The AIDS scourge too also led to an increase in the dropout rate. AIDS reinforces wider problems arising from poverty and social discrimination such as becoming orphans and stigmatisation.
“I left school years ago because I wanted to support my family after our parents died,” says Jessica Asiimwe. In many child-headed families like Asiimwe’s, the children usually abandon school.
John Eresu, a researcher on education issues says that in Uganda, the academic system curtails learners to the rigours of education alone. “This means that pupils who cannot cope with the pace of the tough academic work, lose interest and leave school,” Eresu explains.
Another report by the Forum for African Women Educationists in Eastern and Southern Africa indicates that pregnancy shatters career dreams of many girls. The report, in particular, criticises the policy of expelling girls from school when they get pregnant.
The report also notes that many pupils are dropping out of school as a result of sexual abuse. Almost 8% of 16 and 17-year-olds, according to the report, have had sex with their teachers in Uganda.
The African Network for the Prevention and Protection against Child Abuse and Neglect-ANPPCAN, a child rights organisation, in its statement last week called upon all primary education stakeholders to address the high dropout rates in UPE schools.
In its study carried out recently, ANPPCAN found out that out in 25 public and private primary schools in Acholi, Lango, West Nile and Central regions at least 81% of primary school age going children are subjected under corporal punishment among other forms of violence and abuses, by teachers and parents.
Education minister Maj. Jessica Alupo says that the Government is “working with all education stakeholders to ensure that no child drops out of school. These drop-outs cost the Government greatly and this has to be solved immediately,” Alupo vows.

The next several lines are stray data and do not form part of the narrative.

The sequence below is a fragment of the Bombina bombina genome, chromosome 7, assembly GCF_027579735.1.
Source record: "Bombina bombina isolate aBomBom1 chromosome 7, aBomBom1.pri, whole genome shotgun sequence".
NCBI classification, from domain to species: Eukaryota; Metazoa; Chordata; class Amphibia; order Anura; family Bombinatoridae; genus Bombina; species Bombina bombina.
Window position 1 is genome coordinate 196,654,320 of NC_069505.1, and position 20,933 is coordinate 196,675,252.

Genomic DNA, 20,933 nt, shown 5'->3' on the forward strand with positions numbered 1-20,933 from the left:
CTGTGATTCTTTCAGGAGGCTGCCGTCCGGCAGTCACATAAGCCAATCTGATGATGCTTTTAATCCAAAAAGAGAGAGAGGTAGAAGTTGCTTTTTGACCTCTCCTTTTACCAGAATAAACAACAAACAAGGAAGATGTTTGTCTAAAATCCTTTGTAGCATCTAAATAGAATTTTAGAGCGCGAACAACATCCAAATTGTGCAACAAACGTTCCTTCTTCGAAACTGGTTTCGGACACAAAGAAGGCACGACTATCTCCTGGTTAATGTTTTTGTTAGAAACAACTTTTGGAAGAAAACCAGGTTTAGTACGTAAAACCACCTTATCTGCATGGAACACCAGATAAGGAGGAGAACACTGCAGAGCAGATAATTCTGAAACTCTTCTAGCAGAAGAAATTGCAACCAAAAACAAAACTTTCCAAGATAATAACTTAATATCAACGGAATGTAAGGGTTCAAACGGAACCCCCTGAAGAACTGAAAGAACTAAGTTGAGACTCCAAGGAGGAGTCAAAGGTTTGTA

The state minister for primary education, Dr. Kamanda Bataringaya, like Alupo says the ministry is carrying out a comprehensive study on pupils dropping out of school. “The study will help us set up mechanisms to mitigate this trend,” Bataringaya explains.
In addition, the education ministry permanent secretary, Francis Xavier Lubanga, recently revealed that there will be gradual increase in capitation grants to primary schools, as well as improvement on sex education and facilitation of schools to avoid drop-outs.
Another report by the Judicial Service Commission instituted by President Museveni to probe fraud in UPE and USE suspected that the primary education system could be harbouring a number of ghost pupils; created mainly by head teachers.
This conclusion was drawn by the Commission, after comparing the official enrolment given by the school administrators, with the headcount results. The commission found a variance of about 21.6% of the enrolled students, who were suspected to be ghosts.
According to the report, ghosts pupils were found unevenly distributed among classes. They were more pronounced in P1 and lowest in P7; a reason which could partly explain the missing pupils.
The dropout crisis is gradually eating away the gains made by the Government in the education sector. The worst though is that school dropouts face it rough in life. They are more likely to be unemployed and impoverished compared to their colleagues who attain an education.